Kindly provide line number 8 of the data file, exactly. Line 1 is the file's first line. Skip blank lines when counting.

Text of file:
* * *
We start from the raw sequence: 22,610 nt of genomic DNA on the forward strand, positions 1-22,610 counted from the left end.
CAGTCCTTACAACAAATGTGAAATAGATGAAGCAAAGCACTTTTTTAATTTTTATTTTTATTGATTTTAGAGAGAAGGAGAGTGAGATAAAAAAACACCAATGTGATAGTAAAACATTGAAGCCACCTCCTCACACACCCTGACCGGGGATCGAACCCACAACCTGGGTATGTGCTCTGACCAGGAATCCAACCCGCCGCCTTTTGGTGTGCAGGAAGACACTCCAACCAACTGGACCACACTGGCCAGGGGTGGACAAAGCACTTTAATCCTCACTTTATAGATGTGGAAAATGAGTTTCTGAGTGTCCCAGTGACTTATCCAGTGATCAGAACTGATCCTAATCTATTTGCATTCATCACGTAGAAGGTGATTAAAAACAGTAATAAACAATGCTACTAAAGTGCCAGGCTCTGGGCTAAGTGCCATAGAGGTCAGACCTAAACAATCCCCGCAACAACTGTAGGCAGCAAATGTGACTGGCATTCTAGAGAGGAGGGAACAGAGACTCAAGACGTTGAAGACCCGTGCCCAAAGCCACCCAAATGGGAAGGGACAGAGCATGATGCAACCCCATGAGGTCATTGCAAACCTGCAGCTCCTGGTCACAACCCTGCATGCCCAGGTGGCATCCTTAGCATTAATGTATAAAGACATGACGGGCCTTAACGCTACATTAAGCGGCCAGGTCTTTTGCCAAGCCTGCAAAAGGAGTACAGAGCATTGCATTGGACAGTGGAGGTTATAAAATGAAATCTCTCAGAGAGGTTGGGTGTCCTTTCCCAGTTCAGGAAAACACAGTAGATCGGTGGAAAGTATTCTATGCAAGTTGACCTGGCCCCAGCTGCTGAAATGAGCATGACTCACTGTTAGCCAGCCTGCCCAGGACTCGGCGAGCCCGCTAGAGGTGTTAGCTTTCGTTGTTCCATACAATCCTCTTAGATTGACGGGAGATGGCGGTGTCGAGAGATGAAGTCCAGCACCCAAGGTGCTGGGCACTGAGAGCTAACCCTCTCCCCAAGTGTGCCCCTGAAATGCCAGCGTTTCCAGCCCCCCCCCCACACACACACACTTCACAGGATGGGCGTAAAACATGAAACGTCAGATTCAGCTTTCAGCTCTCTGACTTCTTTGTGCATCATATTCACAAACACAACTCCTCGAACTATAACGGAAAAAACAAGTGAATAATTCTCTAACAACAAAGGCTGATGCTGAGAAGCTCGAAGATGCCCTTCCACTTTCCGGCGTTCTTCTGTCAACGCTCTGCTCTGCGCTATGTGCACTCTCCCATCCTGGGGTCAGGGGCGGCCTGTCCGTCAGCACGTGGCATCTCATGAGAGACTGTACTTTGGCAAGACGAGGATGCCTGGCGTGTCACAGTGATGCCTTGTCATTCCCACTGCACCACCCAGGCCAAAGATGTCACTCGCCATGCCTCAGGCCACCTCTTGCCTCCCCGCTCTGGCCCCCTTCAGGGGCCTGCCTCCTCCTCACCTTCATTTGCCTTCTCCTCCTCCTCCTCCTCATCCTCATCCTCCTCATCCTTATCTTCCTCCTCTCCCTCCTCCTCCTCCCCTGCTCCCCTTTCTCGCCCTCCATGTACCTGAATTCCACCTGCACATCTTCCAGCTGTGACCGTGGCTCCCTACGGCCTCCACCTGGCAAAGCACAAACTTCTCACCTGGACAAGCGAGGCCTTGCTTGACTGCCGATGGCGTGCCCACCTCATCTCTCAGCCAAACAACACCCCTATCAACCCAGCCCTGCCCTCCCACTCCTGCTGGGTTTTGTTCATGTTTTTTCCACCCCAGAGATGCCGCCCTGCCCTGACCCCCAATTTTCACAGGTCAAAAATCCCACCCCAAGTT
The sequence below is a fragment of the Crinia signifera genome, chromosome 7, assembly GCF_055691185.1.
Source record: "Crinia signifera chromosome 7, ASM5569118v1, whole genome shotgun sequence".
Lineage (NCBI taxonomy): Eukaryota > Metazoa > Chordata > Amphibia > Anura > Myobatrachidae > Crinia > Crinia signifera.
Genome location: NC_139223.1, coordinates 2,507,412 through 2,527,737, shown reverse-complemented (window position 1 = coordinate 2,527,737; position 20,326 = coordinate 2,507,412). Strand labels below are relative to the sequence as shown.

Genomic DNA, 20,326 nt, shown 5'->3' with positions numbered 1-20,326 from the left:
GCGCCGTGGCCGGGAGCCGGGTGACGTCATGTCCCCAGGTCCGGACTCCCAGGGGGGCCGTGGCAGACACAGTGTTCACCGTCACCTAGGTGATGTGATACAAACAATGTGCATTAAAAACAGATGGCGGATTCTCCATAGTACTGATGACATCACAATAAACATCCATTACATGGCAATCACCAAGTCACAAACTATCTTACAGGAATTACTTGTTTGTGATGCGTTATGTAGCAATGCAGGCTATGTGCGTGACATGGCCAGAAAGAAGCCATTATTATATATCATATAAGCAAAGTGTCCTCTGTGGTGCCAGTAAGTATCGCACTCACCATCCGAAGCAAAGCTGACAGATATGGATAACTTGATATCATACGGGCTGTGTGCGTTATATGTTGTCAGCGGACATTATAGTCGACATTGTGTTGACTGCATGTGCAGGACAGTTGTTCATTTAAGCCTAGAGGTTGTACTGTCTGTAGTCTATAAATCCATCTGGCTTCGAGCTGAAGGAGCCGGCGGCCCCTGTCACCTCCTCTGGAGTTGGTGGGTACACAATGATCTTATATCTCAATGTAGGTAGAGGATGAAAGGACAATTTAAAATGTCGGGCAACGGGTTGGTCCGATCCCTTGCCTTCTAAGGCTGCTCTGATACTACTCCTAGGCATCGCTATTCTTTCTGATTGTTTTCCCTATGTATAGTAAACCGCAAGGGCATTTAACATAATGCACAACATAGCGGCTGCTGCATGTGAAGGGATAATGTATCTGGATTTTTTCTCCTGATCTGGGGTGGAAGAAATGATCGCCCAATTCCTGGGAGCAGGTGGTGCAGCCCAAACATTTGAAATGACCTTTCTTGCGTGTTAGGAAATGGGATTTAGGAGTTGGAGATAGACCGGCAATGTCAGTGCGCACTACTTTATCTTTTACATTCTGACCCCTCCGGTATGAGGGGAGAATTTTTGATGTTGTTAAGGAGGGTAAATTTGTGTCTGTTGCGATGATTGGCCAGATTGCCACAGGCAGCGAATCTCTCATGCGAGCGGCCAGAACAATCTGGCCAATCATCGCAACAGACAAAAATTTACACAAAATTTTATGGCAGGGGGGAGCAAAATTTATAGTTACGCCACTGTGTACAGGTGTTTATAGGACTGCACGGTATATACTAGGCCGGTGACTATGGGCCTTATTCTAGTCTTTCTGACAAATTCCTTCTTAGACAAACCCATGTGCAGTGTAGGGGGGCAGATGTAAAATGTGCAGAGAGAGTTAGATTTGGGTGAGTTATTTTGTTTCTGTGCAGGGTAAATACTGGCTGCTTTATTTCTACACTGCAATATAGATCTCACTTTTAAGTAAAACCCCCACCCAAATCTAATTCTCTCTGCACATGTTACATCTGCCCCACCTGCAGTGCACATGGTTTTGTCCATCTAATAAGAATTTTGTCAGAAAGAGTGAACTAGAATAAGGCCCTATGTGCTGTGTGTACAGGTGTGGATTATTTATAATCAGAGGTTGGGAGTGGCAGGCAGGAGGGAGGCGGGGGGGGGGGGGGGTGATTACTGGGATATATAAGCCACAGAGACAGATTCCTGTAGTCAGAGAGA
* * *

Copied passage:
GCGCCGTGGCCGGGAGCCGGGTGACGTCATGTCCCCAGGTCCGGACTCCCAGGGGGGCCGTGGCAGACACAGTGTTCACCGTCACCTAGGTGATGTGATACAAACAATGTGCATTAAAAACAGATGGCGGATTCTCCATAGTACTGATGACATCACAATAAACATCCATTACATGGCAATCACCAAGTCACAAACTATCTTACAGGAATTACTTGTTTGTGATGCGTTATGTAGCAATGCAGGCTATGTGCGTGACATGGCCAGAAAGAAGCCATTATTATATATCATATAAGCAAAGTGTCCTCTGTGGTGCCAGTAAGTATCGCACTCACCATCCGAAGCAAAGCTGACAGATATGGATAACTTGATATCATACGGGCTGTGTGCGTTATATGTTGTCAGCGGACATTATAGTCGACATTGTGTTGACTGCATGTGCAGGACAGTTGTTCATTTAAGCCTAGAGGTTGTACTGTCTGTAGTCTATAAATCCATCTGGCTTCGAGCTGAAGGAGCCGGCGGCCCCTGTCACCTCCTCTGGAGTTGGTGGGTACACAATGATCTTATATCTCAATGTAGGTAGAGGATGAAAGGACAATTTAAAATGTCGGGCAACGGGTTGGTCCGATCCCTTGCCTTCTAAGGCTGCTCTGATACTACTCCTAGGCATCGCTATTCTTTCTGATTGTTTTCCCTATGTATAGTAAACCGCAAGGGCATTTAACATAATGCACAACATAGCGGCTGCTGCATGTGAAGGGATAATGTATCTGGATTTTTTCTCCTGATCTGGGGTGGAAGAAATGATCGCCCAATTCCTGGGAGCAGGTGGTGCAGCCCAAACATTTGAAATGACCTTTCTTGCGTGTTAGGAAATGGGATTTAGGAGTTGGAGATAGACCGGCAATGTCAGTGCGCACTACTTTATCTTTTACATTCTGACCCCTCCGGTATGAGGGGAGAATTTTTGATGTTGTTAAGGAGGGTAAATTTGTGTCTGTTGCGATGATTGGCCAGATTGCCACAGGCAGCGAATCTCTCATGCGAGCGGCCAGAACAATCTGGCCAATCATCGCAACAGACAAAAATTTACACAAAATTTTATGGCAGGGGGGAGCAAAATTTATAGTTACGCCACTGTGTACAGGTGTTTATAGGACTGCACGGTATATACTAGGCCGGTGACTATGGGCCTTATTCTAGTCTTTCTGACAAATTCCTTCTTAGACAAACCCATGTGCAGTGTAGGGGGGCAGATGTAAAATGTGCAGAGAGAGTTAGATTTGGGTGAGTTATTTTGTTTCTGTGCAGGGTAAATACTGGCTGCTTTATTTCTACACTGCAATATAGATCTCACTTTTAAGTAAAACCCCCACCCAAATCTAATTCTCTCTGCACATGTTACATCTGCCCCACCTGCAGTGCACATGGTTTTGTCCATCTAATAAGAATTTTGTCAGAAAGAGTGAACTAGAATAAGGCCCTATGTGCTGTGTGTACAGGTGTGGATTATTTATAATCAGAGGTTGGGAGTGGCAGGCAGGAGGGAGGCGGGGGGGGGGGGGGGTGATTACTGGGATATATAAGCCACAGAGACAGATTCCTGTAGTCAGAGAGA